ThingM (a company that Kuniavsky is part of) makes it possible to access the information shadow of almost anything.

The distinction between an object, the digital representation of that object, and the object’s information shadow is becoming muddier through ubiquitous computing.

So, how does information shadows make everything a serial? His perspective of a serial is extremely accurate and interesting for someone with no library experience. He showed a drawing of a three dimensional box delineated by a dotted line. What he buys (with a subscription) is the possibility of an object rather than a specific object; it is an agreement between reader and publisher for ownership of the “rough outline” or the right to a class of things that changes with every instantiation. This enables us to take a whole new view of ownership and the potential to fundamentally change what it means to own anything. To take it a step further and give another example, why do I need to own a bicycle and my neighbor need to own a bicycle when we don’t typically use a bicycle at the same time? He broadened this example by describing existing a program in Germany called “Call a Bike” and is enabled by UC: you make a reservation for a bike. The bike has a computer chip and GPS signature which your phone allows you to unlock and use and then return. Your phone tracks and provides data that allow you to be billed for the time you used the bike. Thus everything becomes available by subscription!

This puts libraries and librarians at the forefront of this huge social shift because librarians have developed the means of “wrangling information shadows”. “The world of dotted line objects needs people who can organize information shadows.” That is do with information shadows of all kinds of objects what we already do with information shadows of books, etc.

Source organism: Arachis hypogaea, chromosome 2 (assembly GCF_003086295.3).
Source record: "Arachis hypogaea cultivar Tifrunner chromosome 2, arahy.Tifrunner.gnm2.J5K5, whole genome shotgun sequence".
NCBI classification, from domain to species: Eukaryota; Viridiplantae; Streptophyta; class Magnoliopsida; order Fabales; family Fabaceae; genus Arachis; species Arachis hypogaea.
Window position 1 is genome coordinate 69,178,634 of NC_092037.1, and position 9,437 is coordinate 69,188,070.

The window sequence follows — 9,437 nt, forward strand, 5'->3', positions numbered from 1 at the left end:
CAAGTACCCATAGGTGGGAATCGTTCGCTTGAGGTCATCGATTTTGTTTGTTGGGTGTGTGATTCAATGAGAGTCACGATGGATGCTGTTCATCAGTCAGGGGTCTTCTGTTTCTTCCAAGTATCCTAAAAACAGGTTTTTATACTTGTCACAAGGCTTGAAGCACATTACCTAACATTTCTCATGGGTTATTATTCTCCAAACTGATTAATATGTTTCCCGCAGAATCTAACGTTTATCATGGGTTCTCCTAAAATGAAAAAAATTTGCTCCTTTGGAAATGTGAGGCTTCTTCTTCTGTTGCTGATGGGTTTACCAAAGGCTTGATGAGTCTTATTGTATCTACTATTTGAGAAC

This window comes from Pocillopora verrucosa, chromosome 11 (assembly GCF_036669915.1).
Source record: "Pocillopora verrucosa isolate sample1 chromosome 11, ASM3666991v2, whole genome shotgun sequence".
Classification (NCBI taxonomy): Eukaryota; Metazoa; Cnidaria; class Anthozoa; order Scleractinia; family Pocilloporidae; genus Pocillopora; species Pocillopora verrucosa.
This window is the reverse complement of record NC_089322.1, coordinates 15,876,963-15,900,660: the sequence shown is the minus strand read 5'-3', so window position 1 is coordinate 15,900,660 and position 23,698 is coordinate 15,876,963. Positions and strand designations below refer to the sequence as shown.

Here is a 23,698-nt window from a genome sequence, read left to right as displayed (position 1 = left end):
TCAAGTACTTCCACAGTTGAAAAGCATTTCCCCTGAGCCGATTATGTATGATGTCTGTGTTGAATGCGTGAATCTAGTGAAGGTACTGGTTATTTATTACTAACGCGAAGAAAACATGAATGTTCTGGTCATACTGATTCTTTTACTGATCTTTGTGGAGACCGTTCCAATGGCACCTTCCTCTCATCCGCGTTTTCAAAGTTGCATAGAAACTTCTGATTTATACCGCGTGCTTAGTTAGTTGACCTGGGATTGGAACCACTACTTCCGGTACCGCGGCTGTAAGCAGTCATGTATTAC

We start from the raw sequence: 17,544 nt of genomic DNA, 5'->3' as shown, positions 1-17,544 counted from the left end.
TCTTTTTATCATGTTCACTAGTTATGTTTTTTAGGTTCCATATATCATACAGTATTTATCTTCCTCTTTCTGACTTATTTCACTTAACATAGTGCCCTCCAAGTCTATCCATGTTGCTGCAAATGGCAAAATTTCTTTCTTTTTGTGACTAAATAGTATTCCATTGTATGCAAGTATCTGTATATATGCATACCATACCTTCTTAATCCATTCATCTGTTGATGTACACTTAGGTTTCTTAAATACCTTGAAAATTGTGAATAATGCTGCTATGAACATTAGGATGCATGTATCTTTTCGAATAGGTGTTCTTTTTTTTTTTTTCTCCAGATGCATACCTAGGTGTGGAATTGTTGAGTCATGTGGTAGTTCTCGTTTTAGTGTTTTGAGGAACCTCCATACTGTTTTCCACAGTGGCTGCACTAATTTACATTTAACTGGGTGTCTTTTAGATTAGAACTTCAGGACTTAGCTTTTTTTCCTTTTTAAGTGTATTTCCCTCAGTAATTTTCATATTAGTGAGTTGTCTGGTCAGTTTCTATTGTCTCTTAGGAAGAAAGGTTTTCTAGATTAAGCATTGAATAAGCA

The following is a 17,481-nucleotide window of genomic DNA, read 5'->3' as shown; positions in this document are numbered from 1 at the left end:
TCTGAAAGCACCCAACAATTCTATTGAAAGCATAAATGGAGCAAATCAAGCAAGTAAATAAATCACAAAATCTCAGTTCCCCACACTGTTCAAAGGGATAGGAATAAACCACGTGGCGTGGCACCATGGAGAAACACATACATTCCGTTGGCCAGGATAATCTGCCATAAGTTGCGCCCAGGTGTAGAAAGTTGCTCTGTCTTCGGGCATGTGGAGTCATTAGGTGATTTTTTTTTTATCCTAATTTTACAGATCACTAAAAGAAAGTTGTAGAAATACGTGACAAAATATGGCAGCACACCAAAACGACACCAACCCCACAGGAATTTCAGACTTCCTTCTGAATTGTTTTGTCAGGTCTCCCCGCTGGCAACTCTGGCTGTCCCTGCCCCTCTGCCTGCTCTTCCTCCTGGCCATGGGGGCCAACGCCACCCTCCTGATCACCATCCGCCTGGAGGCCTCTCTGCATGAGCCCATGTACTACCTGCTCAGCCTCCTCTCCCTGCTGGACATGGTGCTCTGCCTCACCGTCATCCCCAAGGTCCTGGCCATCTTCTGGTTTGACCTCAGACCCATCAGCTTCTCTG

Friday, June 06, 2008

Institutional Repositories (NASIG 2008)

The title of the session I attended this morning was "Institutional Repositories: Strategies for the Present and Future" and it included presentations by three people; one publisher and two librarians from academic libraries that have implemented institutional repositories. I was interested in this session for two reasons. First because TAMU-CC has joined the Texas Digital Library and second because I'm taking a course this summer in globalization and I think that institutional repositories are an example of the globalization of information.

Connie Foster, Western Kentucky University

The purpose of IRs is the organization and dissemination of scholarly work (Clifford Lynch); to make publically available the efforts and products of grant funded research; showcase the efforts of faculty (in the case of an IHE). Connie shared the statement of purpose for the IR at Western Kentucky University: “a digital repository, dedicated to scholarly research, creative activity, and other full-text learning resources that merit enduring and archival value and permanent access within a centralized database that supports, reflects, and showcases the intellectual life of the University through easy searching and retrieval, and universal access and indexing.”

She then presented some suggested practicalities and strategies for the implementation of an IR. She included a handout that WKU has created to market their IR:

Jean-Gabriel Bankier, Berkeley Electronic Press